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Supplementary Data from KAT6A and ENL Form an Epigenetic Transcriptional Control Module to Drive Critical Leukemogenic Gene-Expression Programs

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posted on 2023-04-04, 00:02 authored by Fangxue Yan, Jinyang Li, Jelena Milosevic, Ricardo Petroni, Suying Liu, Zhennan Shi, Salina Yuan, Janice M. Reynaga, Yuwei Qi, Joshua Rico, Sixiang Yu, Yiman Liu, Susumu Rokudai, Neil Palmisiano, Sara E. Meyer, Pamela J. Sung, Liling Wan, Fei Lan, Benjamin A. Garcia, Ben Z. Stanger, David B. Sykes, M. Andrés Blanco
Supplementary Data from KAT6A and ENL Form an Epigenetic Transcriptional Control Module to Drive Critical Leukemogenic Gene-Expression Programs

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ARTICLE ABSTRACT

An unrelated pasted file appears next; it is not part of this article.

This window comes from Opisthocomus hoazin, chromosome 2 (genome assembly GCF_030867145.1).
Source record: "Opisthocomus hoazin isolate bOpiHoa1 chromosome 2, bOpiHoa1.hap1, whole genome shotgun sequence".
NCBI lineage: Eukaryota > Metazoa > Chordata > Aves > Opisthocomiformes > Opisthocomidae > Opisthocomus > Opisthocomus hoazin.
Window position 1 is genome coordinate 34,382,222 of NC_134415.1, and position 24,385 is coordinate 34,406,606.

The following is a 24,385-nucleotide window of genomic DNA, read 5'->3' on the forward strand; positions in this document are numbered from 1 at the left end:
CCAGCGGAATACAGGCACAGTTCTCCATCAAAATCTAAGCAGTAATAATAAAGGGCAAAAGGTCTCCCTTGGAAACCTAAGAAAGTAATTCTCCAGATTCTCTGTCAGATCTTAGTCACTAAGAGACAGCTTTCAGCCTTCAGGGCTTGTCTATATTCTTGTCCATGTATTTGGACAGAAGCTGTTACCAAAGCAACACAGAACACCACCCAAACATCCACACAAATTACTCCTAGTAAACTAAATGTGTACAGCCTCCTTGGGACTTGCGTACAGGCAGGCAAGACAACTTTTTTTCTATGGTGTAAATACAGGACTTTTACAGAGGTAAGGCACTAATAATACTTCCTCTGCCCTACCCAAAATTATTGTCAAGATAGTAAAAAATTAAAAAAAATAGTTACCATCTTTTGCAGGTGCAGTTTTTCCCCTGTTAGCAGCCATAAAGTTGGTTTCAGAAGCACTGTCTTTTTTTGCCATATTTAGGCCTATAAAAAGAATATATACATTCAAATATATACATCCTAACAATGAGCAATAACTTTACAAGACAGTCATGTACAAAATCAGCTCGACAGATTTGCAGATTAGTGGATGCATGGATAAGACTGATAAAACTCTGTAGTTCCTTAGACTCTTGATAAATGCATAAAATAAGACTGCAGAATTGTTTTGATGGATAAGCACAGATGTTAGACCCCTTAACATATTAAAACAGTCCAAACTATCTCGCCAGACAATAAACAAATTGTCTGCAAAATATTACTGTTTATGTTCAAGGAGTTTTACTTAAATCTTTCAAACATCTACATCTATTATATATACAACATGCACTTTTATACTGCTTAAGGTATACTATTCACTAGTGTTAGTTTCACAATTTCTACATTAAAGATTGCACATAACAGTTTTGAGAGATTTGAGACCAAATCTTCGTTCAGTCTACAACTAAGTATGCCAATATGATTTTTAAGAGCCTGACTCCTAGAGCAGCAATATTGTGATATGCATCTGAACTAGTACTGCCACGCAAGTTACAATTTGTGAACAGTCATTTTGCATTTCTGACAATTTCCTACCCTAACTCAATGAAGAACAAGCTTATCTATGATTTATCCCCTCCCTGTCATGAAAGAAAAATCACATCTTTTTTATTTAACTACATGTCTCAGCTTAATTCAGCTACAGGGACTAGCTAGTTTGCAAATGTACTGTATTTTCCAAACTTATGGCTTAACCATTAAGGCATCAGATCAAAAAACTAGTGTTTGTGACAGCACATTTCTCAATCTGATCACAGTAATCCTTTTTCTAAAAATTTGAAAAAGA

Epigenetic programs are dysregulated in acute myeloid leukemia (AML) and help enforce an oncogenic state of differentiation arrest. To identify key epigenetic regulators of AML cell fate, we performed a differentiation-focused CRISPR screen in AML cells. This screen identified the histone acetyltransferase KAT6A as a novel regulator of myeloid differentiation that drives critical leukemogenic gene-expression programs. We show that KAT6A is the initiator of a newly described transcriptional control module in which KAT6A-catalyzed promoter H3K9ac is bound by the acetyl-lysine reader ENL, which in turn cooperates with a network of chromatin factors to induce transcriptional elongation. Inhibition of KAT6A has strong anti-AML phenotypes in vitro and in vivo, suggesting that KAT6A small-molecule inhibitors could be of high therapeutic interest for mono-therapy or combinatorial differentiation-based treatment of AML. AML is a poor-prognosis disease characterized by differentiation blockade. Through a cell-fate CRISPR screen, we identified KAT6A as a novel regulator of AML cell differentiation. Mechanistically, KAT6A cooperates with ENL in a “writer–reader” epigenetic transcriptional control module. These results uncover a new epigenetic dependency and therapeutic opportunity in AML.This article is highlighted in the In This Issue feature, p. 587

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